Well, I completed another baking challenge, and have learned more about both my inadequacies in the kitchen and the ways I can gradually improve my skills. This month, we made doughnuts. I've almost never worked with yeast, besides a handful of pizza doughs and sundry biscuits or buns, so this challenge was a chance for me to get my yeast on. I'm getting to be more adept at (and less afraid of) hot oil frying. I actually really love the bubbling when you drop a fryable substance into the simmering oil - if frying didn't make things so darn oily, I'd do it every day, just for the bubbles.
No one in the Leaven household is a big doughnut junkie, and my better half might be considered an enemy of the doughnut, but we were willing to give these a taste, for the love of the challenges.
The October 2010 Daring Bakers challenge was hosted by Lori of Butter Me Up. Lori chose to challenge DBers to make doughnuts. She used several sources for her recipes including Alton Brown, Nancy Silverton, Kate Neumann and Epicurious.
from Alton Brown
Hands-on prep time - 25 minutes
Rising time - 1.5 hours total
Cooking time - 12 minutes
Yield: 20 to 25 doughnuts & 20 to 25 doughnut holes, depending on size
1 1/2 cup milk
1/3 cup vegetable shortening (can substitute butter, margarine or lard)
4.5 tsp (2 pkgs/14g) active dry yeast
1/3 cup warm water
2 eggs, large, beaten
1/4 cup sugar
1 1/2 tsp table salt
1/2 tsp freshly grated nutmeg
1/2 tsp ground cinnamon
4 2/3 cup (23 oz) flour + extra for dusting surface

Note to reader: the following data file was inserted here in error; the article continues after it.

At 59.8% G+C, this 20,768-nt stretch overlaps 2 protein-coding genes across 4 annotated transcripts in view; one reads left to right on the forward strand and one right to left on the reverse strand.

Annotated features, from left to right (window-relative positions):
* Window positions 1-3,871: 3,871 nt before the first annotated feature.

Vegetable oil (can substitute any flavorless oil used for frying)
Place the milk in a medium saucepan and heat over medium heat just until warm enough to melt the shortening.
Place the shortening in a bowl and pour warmed milk over. Set aside.
In a small bowl, sprinkle the yeast over the warm water and let dissolve for 5 minutes. It should get foamy. After 5 minutes, pour the yeast mixture into the large bowl of a stand mixer and add the milk and shortening mixture, first making sure the milk and shortening mixture has cooled to lukewarm.
Add the eggs, sugar, salt, nutmeg, and half of the flour. Using the paddle attachment of your mixer (if you have one), combine the ingredients on low speed until flour is incorporated and then turn the speed up to medium and beat until well combined.
Add the remaining flour, combining on low speed at first, and then increase the speed to medium and beat well.
Change to the dough hook attachment of the mixer and beat on medium speed until the dough pulls away from the bowl and becomes smooth, approximately 2-3 minutes. If you do not have a dough hook/stand mixer, knead until the dough is smooth and not sticky.
Transfer to a well-oiled bowl, cover, and let rise for 1 hour or until doubled in size.
On a well-floured surface, roll out dough to 3/8-inch thick. Make sure the surface really is well-floured otherwise your doughnuts will stick to the counter.
Gently place the doughnuts into the oil, 3 to 4 at a time. Cook for 1 minute per side or until golden brown.
Transfer to a cooling rack placed in a baking pan. Allow to cool for 15 to 20 minutes prior to glazing, if desired.
|this recipe seriously makes a lot of doughnuts!|
I made a simple sugar glaze with powdered sugar, vanilla, and water and dipped some of the doughnuts in cinnamon sugar. Both were pretty good. I'm glad they turned out pretty well. We enjoyed a couple of doughnuts each and the in-laws enjoyed the rest. It's good to know I can make doughnuts. You never know when a skill like that could come in handy.
I do want to try out my new churro-maker from Spain, so this won't be the last time I fry dough-like substances. I would like the next time to involve thick, goopy dark chocolate, like the churro experiences we had in Madrid and Denia. Until then, I am happy to complete the challenge but also happy I won't need to make any yeasty doughnuts for a while.